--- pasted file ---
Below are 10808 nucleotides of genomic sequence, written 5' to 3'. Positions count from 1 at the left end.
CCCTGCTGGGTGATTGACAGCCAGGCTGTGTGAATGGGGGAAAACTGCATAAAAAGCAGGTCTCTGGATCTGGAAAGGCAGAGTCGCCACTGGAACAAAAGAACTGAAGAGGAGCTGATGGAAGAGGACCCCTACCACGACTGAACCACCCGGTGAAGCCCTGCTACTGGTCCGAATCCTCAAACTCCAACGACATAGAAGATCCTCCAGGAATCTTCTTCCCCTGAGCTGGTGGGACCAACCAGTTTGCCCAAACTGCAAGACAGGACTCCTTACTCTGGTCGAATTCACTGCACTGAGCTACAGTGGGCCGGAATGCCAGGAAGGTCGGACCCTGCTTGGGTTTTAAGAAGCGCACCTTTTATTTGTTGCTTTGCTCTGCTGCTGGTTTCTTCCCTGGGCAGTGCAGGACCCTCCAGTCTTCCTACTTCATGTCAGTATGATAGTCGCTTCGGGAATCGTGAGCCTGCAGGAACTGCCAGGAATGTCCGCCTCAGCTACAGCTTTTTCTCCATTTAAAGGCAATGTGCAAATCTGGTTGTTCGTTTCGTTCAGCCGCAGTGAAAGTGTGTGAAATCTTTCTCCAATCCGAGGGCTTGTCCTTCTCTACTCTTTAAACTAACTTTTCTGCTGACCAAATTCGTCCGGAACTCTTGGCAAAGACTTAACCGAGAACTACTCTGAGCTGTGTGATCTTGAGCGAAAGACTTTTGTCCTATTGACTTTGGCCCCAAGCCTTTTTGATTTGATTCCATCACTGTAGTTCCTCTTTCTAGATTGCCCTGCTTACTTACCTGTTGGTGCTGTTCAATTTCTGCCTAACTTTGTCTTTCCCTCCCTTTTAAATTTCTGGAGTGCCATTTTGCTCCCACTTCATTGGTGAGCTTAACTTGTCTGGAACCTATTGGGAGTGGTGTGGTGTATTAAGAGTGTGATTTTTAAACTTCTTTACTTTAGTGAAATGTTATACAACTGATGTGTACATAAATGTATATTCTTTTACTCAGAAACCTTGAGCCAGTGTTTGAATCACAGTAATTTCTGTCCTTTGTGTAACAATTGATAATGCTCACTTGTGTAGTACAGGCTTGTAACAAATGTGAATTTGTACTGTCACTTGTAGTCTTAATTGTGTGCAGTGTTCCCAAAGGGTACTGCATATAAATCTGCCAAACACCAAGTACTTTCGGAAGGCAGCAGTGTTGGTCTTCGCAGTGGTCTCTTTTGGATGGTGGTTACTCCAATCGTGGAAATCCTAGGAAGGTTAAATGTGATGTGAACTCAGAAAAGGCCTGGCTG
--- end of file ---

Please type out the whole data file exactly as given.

Below are 10808 nucleotides of genomic sequence, written 5' to 3'. Positions count from 1 at the left end.
CCCTGCTGGGTGATTGACAGCCAGGCTGTGTGAATGGGGGAAAACTGCATAAAAAGCAGGTCTCTGGATCTGGAAAGGCAGAGTCGCCACTGGAACAAAAGAACTGAAGAGGAGCTGATGGAAGAGGACCCCTACCACGACTGAACCACCCGGTGAAGCCCTGCTACTGGTCCGAATCCTCAAACTCCAACGACATAGAAGATCCTCCAGGAATCTTCTTCCCCTGAGCTGGTGGGACCAACCAGTTTGCCCAAACTGCAAGACAGGACTCCTTACTCTGGTCGAATTCACTGCACTGAGCTACAGTGGGCCGGAATGCCAGGAAGGTCGGACCCTGCTTGGGTTTTAAGAAGCGCACCTTTTATTTGTTGCTTTGCTCTGCTGCTGGTTTCTTCCCTGGGCAGTGCAGGACCCTCCAGTCTTCCTACTTCATGTCAGTATGATAGTCGCTTCGGGAATCGTGAGCCTGCAGGAACTGCCAGGAATGTCCGCCTCAGCTACAGCTTTTTCTCCATTTAAAGGCAATGTGCAAATCTGGTTGTTCGTTTCGTTCAGCCGCAGTGAAAGTGTGTGAAATCTTTCTCCAATCCGAGGGCTTGTCCTTCTCTACTCTTTAAACTAACTTTTCTGCTGACCAAATTCGTCCGGAACTCTTGGCAAAGACTTAACCGAGAACTACTCTGAGCTGTGTGATCTTGAGCGAAAGACTTTTGTCCTATTGACTTTGGCCCCAAGCCTTTTTGATTTGATTCCATCACTGTAGTTCCTCTTTCTAGATTGCCCTGCTTACTTACCTGTTGGTGCTGTTCAATTTCTGCCTAACTTTGTCTTTCCCTCCCTTTTAAATTTCTGGAGTGCCATTTTGCTCCCACTTCATTGGTGAGCTTAACTTGTCTGGAACCTATTGGGAGTGGTGTGGTGTATTAAGAGTGTGATTTTTAAACTTCTTTACTTTAGTGAAATGTTATACAACTGATGTGTACATAAATGTATATTCTTTTACTCAGAAACCTTGAGCCAGTGTTTGAATCACAGTAATTTCTGTCCTTTGTGTAACAATTGATAATGCTCACTTGTGTAGTACAGGCTTGTAACAAATGTGAATTTGTACTGTCACTTGTAGTCTTAATTGTGTGCAGTGTTCCCAAAGGGTACTGCATATAAATCTGCCAAACACCAAGTACTTTCGGAAGGCAGCAGTGTTGGTCTTCGCAGTGGTCTCTTTTGGATGGTGGTTACTCCAATCGTGGAAATCCTAGGAAGGTTAAATGTGATGTGAACTCAGAAAAGGCCTGGCTG